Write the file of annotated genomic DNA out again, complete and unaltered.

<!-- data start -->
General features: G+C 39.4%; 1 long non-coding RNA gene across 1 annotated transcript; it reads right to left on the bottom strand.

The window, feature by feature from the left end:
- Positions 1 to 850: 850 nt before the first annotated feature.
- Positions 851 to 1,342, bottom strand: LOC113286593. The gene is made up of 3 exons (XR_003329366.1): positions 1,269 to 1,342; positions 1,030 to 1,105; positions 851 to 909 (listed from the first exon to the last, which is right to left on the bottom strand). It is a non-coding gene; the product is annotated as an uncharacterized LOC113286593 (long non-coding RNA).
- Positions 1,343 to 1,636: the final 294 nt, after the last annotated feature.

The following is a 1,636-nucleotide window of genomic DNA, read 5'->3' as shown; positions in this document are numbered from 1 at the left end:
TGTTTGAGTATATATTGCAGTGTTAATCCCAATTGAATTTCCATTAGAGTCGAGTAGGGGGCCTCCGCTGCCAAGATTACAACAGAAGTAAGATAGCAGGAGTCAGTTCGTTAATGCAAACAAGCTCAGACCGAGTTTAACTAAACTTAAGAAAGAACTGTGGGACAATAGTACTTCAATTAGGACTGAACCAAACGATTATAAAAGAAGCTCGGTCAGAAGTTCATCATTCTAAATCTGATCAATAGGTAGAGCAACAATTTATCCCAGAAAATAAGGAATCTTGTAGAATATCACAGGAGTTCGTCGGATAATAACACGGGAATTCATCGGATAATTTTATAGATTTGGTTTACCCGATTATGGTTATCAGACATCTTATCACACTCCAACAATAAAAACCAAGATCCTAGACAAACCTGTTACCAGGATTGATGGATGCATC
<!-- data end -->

General features: G+C 39.4%; 1 long non-coding RNA gene across 1 annotated transcript; it reads right to left on the bottom strand.

The window, feature by feature from the left end:
- Positions 1 to 850: 850 nt before the first annotated feature.
- Positions 851 to 1,342, bottom strand: LOC113286593. The gene is made up of 3 exons (XR_003329366.1): positions 1,269 to 1,342; positions 1,030 to 1,105; positions 851 to 909 (listed from the first exon to the last, which is right to left on the bottom strand). It is a non-coding gene; the product is annotated as an uncharacterized LOC113286593 (long non-coding RNA).
- Positions 1,343 to 1,636: the final 294 nt, after the last annotated feature.

The following is a 1,636-nucleotide window of genomic DNA, read 5'->3' as shown; positions in this document are numbered from 1 at the left end:
TGTTTGAGTATATATTGCAGTGTTAATCCCAATTGAATTTCCATTAGAGTCGAGTAGGGGGCCTCCGCTGCCAAGATTACAACAGAAGTAAGATAGCAGGAGTCAGTTCGTTAATGCAAACAAGCTCAGACCGAGTTTAACTAAACTTAAGAAAGAACTGTGGGACAATAGTACTTCAATTAGGACTGAACCAAACGATTATAAAAGAAGCTCGGTCAGAAGTTCATCATTCTAAATCTGATCAATAGGTAGAGCAACAATTTATCCCAGAAAATAAGGAATCTTGTAGAATATCACAGGAGTTCGTCGGATAATAACACGGGAATTCATCGGATAATTTTATAGATTTGGTTTACCCGATTATGGTTATCAGACATCTTATCACACTCCAACAATAAAAACCAAGATCCTAGACAAACCTGTTACCAGGATTGATGGATGCATC